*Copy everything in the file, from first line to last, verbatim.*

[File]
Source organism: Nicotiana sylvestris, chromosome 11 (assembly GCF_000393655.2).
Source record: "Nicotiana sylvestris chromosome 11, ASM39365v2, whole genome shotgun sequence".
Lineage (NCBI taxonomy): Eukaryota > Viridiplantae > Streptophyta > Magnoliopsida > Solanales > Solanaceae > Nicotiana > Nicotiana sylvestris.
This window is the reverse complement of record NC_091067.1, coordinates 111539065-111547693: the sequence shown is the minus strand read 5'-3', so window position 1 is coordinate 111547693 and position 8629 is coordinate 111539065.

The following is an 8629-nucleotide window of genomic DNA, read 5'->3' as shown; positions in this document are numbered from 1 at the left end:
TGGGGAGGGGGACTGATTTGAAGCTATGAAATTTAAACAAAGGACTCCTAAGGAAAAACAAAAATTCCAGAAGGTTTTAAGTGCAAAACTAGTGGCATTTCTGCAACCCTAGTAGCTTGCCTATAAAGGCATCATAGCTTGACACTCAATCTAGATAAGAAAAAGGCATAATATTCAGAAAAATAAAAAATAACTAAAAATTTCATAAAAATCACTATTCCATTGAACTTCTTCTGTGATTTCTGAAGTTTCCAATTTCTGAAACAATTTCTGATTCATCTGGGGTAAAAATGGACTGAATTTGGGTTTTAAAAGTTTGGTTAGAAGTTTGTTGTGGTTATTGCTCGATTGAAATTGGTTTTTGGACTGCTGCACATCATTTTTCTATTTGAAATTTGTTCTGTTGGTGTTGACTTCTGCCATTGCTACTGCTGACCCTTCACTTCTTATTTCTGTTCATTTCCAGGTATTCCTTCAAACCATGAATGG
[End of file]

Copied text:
Source organism: Nicotiana sylvestris, chromosome 11 (assembly GCF_000393655.2).
Source record: "Nicotiana sylvestris chromosome 11, ASM39365v2, whole genome shotgun sequence".
Lineage (NCBI taxonomy): Eukaryota > Viridiplantae > Streptophyta > Magnoliopsida > Solanales > Solanaceae > Nicotiana > Nicotiana sylvestris.
This window is the reverse complement of record NC_091067.1, coordinates 111539065-111547693: the sequence shown is the minus strand read 5'-3', so window position 1 is coordinate 111547693 and position 8629 is coordinate 111539065.

The following is an 8629-nucleotide window of genomic DNA, read 5'->3' as shown; positions in this document are numbered from 1 at the left end:
TGGGGAGGGGGACTGATTTGAAGCTATGAAATTTAAACAAAGGACTCCTAAGGAAAAACAAAAATTCCAGAAGGTTTTAAGTGCAAAACTAGTGGCATTTCTGCAACCCTAGTAGCTTGCCTATAAAGGCATCATAGCTTGACACTCAATCTAGATAAGAAAAAGGCATAATATTCAGAAAAATAAAAAATAACTAAAAATTTCATAAAAATCACTATTCCATTGAACTTCTTCTGTGATTTCTGAAGTTTCCAATTTCTGAAACAATTTCTGATTCATCTGGGGTAAAAATGGACTGAATTTGGGTTTTAAAAGTTTGGTTAGAAGTTTGTTGTGGTTATTGCTCGATTGAAATTGGTTTTTGGACTGCTGCACATCATTTTTCTATTTGAAATTTGTTCTGTTGGTGTTGACTTCTGCCATTGCTACTGCTGACCCTTCACTTCTTATTTCTGTTCATTTCCAGGTATTCCTTCAAACCATGAATGG